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Lenten Devotions from Fourth Presbyterian Church

Saturday, January 13, 2018

Today’s Scripture Reading | Acts 19:1–7

While Apollos was in Corinth, Paul passed through the interior regions and came to Ephesus, where he found some disciples. He said to them, “Did you receive the Holy Spirit when you became believers?” They replied, “No, we have not even heard that there is a Holy Spirit.” Then he said, “Into what then were you baptized?” They answered, “Into John’s baptism.” Paul said, “John baptized with the baptism of repentance, telling the people to believe in the one who was to come after him, that is, in Jesus.” On hearing this, they were baptized in the name of the Lord Jesus. When Paul had laid his hands on them, the Holy Spirit came upon them, and they spoke in tongues and prophesied—altogether there were about twelve of them. (NRSV)

Reflection
So what is Paul doing here? Telling people they haven’t “really” been baptized, or that they haven’t been baptized in “the right way?”

I mean, these are folks who were baptized into John’s baptism. You know who else was baptized into John’s baptism? Jesus. He seemed to think it was pretty worthwhile. And you know who didn’t personally baptize anybody? Jesus. His disciples did, but he didn’t. And John kept baptizing after he dunked Jesus, so you know, it wasn’t like John’s baptism had an expiration date or anything.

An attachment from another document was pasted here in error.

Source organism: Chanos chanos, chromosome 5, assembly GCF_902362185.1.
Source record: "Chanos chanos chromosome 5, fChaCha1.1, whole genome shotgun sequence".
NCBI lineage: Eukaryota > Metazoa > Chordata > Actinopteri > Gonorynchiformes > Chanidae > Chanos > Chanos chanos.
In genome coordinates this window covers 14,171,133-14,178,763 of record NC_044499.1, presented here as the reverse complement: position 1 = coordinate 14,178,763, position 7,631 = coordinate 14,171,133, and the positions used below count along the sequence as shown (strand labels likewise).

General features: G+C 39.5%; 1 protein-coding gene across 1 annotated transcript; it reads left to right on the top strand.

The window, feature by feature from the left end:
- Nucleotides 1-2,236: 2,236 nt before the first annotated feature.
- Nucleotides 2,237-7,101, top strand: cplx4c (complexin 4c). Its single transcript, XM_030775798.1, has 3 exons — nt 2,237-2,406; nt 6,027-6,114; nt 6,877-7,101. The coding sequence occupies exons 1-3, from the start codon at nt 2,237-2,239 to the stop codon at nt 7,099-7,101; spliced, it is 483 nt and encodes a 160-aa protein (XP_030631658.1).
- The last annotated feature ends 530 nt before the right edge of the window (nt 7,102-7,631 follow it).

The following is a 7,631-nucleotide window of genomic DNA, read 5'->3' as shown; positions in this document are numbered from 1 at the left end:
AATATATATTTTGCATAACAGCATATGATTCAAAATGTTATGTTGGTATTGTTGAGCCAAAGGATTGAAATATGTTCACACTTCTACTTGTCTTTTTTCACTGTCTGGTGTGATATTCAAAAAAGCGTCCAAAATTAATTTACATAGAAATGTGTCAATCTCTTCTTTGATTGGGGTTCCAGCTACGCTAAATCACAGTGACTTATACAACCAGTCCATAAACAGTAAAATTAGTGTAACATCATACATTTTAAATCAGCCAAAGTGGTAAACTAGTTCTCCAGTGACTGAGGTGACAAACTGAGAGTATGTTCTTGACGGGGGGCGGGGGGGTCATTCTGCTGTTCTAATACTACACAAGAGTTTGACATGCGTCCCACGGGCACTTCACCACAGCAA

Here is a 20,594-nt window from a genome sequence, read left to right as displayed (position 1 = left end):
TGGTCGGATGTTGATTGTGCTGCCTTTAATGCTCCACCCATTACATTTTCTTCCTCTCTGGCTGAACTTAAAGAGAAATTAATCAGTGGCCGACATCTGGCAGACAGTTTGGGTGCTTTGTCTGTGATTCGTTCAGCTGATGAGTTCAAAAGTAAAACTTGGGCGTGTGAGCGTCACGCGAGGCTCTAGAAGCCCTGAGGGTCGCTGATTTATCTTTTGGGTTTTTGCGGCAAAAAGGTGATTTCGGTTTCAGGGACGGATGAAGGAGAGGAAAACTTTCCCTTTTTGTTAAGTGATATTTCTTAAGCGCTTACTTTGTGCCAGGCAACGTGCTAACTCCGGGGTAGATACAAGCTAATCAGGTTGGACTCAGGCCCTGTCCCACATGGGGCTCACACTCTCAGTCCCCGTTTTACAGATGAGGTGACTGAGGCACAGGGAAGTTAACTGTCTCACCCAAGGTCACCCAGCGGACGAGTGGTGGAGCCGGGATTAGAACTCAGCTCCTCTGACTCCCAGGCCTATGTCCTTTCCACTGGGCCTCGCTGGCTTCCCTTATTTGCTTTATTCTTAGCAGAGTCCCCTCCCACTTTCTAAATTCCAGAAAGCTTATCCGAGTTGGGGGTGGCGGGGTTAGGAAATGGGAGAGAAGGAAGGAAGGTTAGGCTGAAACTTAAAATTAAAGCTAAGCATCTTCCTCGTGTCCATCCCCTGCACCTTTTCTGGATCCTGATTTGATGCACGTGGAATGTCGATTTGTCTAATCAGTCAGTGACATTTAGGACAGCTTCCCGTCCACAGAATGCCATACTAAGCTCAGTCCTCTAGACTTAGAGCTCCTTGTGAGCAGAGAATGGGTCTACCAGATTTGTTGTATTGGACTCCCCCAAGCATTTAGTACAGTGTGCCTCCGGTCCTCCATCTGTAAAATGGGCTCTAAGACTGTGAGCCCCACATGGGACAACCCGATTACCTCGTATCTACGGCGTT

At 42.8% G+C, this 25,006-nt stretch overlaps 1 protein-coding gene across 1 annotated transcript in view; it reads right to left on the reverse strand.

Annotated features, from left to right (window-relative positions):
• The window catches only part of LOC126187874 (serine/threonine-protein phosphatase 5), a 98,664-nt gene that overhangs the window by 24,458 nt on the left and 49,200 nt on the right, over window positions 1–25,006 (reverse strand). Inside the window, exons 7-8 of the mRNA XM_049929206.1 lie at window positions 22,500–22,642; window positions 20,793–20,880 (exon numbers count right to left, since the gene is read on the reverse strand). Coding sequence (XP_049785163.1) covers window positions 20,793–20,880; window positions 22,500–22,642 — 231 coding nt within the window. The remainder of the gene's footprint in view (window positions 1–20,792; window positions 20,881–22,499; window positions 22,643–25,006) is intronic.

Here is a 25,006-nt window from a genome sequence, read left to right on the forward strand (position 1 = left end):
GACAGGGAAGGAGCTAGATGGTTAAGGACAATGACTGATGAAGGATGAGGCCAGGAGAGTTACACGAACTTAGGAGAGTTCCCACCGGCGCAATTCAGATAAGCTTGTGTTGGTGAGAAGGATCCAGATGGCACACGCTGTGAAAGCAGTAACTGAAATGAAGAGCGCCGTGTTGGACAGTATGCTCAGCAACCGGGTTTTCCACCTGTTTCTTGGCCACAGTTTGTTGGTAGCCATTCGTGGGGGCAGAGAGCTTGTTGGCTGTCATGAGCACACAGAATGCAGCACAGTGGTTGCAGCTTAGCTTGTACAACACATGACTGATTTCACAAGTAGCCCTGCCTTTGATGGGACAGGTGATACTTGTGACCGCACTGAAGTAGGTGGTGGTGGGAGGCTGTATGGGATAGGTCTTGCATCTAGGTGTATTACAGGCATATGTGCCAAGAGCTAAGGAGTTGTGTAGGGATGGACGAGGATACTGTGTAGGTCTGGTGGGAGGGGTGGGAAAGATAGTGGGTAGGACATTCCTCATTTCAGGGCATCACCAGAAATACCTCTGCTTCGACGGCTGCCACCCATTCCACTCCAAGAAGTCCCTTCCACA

So where does this guy get off coming into town and asking, “Did you receive the Holy Spirit when you became believers?” Like, “Did you get the membership card?” “Did you learn the secret handshake?”

But listen to what the people said when he asked them: “No, we have not even heard that there is a Holy Spirit.”

Whoa. Now Paul comes off a little differently. Maybe a little less snooty, a little more, “You mean nobody told you about this? Because it’s kind of significant.”

You see, John’s was a baptism of repentance, and repentance is an action, a thing you do: you come out of the water and do things in a different way than you did before. Paul is talking about something more. He’s talking about a fundamental change in being. It’s not just that you act differently (adverb), it’s that you are different (adjective). Your relationship with the world is different. God isn’t “out there,” watching and evaluating; God is “in here,” in you. When you are true to that presence of God within you, you relate to the world in a different way.

And that is a huge distinction, one that Paul would have been seriously remiss in not addressing.

Prayer
Lord, remind us that “Christian” is also an adjective, and that our challenge is to be true to your presence within us as we relate to the world and each other. Amen.

Written by Rob Koon, Coordinator of Fine Arts


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